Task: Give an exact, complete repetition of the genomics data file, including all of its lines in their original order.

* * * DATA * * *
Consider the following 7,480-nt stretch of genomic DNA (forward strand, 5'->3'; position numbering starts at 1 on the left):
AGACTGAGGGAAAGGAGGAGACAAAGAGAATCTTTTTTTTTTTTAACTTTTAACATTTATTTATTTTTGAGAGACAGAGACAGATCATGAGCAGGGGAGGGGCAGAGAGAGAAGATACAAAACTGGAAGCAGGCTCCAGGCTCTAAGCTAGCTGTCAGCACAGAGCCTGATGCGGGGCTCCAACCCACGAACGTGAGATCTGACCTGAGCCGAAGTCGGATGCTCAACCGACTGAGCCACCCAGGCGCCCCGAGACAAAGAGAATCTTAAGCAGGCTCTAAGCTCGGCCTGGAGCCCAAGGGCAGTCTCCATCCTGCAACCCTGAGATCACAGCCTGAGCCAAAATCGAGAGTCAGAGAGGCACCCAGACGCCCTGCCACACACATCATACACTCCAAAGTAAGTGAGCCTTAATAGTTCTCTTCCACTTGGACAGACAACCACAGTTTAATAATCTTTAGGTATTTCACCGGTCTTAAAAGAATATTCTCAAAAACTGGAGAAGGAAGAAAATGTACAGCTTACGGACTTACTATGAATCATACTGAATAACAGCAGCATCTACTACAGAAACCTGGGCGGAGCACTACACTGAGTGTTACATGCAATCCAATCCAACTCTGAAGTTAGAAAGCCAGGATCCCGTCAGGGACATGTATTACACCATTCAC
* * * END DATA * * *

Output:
Consider the following 7,480-nt stretch of genomic DNA (forward strand, 5'->3'; position numbering starts at 1 on the left):
AGACTGAGGGAAAGGAGGAGACAAAGAGAATCTTTTTTTTTTTTAACTTTTAACATTTATTTATTTTTGAGAGACAGAGACAGATCATGAGCAGGGGAGGGGCAGAGAGAGAAGATACAAAACTGGAAGCAGGCTCCAGGCTCTAAGCTAGCTGTCAGCACAGAGCCTGATGCGGGGCTCCAACCCACGAACGTGAGATCTGACCTGAGCCGAAGTCGGATGCTCAACCGACTGAGCCACCCAGGCGCCCCGAGACAAAGAGAATCTTAAGCAGGCTCTAAGCTCGGCCTGGAGCCCAAGGGCAGTCTCCATCCTGCAACCCTGAGATCACAGCCTGAGCCAAAATCGAGAGTCAGAGAGGCACCCAGACGCCCTGCCACACACATCATACACTCCAAAGTAAGTGAGCCTTAATAGTTCTCTTCCACTTGGACAGACAACCACAGTTTAATAATCTTTAGGTATTTCACCGGTCTTAAAAGAATATTCTCAAAAACTGGAGAAGGAAGAAAATGTACAGCTTACGGACTTACTATGAATCATACTGAATAACAGCAGCATCTACTACAGAAACCTGGGCGGAGCACTACACTGAGTGTTACATGCAATCCAATCCAACTCTGAAGTTAGAAAGCCAGGATCCCGTCAGGGACATGTATTACACCATTCAC